As of January 2013, there are approximately 170 listings, an increase of about 60 from the version posted in 2011.
Of those, approximately 130 are active, 15 are permanently disbanded, and 25 are somewhere in between.
As of 2012, approximately 60% of the listed groups are associated with a university, 20% are independent community groups, 10% are closed-membership bands, 10% are associated with K-12 programs, and about 5% are at Indonesian diplomatic missions or in museums.
As of 2012:
Roughly 42% of the sets of instruments in the United States are Javanese, 41% are Balinese, 8% are Sundanese, 6% were built in the United States, and 2% are Cirebonese or other styles.
90% of the groups practice traditional Indonesian gamelan music at least part of the time, approximately 30% also practice modern Indonesian compositions for gamelan, and about 40% practice new American compositions for gamelan. There are a few exclusively fusion, new American, or experimental gamelan groups.
Some groups possess sets of instruments from more than one regional style and/or practice more than one type of repertoire.
The largest concentrations of groups (in terms of quantity per state) are in California, followed at some distance, but with quantitites very similar to each other, by New York, Massachusetts, Oregon, and Washington.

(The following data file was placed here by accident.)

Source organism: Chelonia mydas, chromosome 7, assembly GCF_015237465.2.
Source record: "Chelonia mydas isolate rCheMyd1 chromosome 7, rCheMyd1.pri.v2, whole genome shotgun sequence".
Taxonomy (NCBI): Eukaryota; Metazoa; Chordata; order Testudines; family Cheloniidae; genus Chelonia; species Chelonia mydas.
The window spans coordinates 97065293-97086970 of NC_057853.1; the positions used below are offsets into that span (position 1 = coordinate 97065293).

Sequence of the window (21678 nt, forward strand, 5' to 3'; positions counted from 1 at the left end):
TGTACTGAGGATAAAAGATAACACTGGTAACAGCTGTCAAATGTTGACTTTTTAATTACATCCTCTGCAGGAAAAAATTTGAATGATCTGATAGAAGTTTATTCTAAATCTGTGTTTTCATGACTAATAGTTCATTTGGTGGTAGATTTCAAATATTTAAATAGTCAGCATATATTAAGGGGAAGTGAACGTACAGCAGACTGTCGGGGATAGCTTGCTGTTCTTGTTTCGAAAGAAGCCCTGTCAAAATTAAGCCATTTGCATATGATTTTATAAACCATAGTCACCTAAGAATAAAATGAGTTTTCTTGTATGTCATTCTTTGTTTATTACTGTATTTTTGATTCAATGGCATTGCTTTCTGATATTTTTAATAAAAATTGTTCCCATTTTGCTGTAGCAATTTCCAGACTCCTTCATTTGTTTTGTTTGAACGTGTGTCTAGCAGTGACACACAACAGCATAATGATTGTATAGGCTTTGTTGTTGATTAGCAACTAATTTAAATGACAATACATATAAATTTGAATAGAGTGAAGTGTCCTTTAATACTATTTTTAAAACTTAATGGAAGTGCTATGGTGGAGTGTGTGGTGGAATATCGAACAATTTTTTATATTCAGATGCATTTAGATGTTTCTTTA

The largest total quantities of new additions to the Directory are in non-coastal states in the West and Midwest.
The first set of gamelan instruments in the United States was a Sundanese set acquired by the Field Museum of Natural History after the World’s Columbian Exposition of 1893 in Chicago.
The first set in regular use was a gamelan Mantle Hood brought to the UCLA Institute of Ethnomusicology in the mid-1950s.
The first set of gamelan instruments created in the United States was the Plainfield Village Gamelan, a Javanese style iron set built by Dennis Murphy and established at Goddard College in Vermont in 1967.
The Center for World Music, an independent organization directed by Robert E. Brown, began promoting gamelan in the United States in the 1970s, producing concerts and educational programs, and sponsoring a tour to Indonesia for eighteen American students in 1971.
The first community gamelan ensembles (not associated with an educational institution) were both founded in 1979 -- the Boston Village Gamelan in Boston, Massachusetts and Gamelan Sekar Jaya in Berkeley, California (San Francisco Bay Area).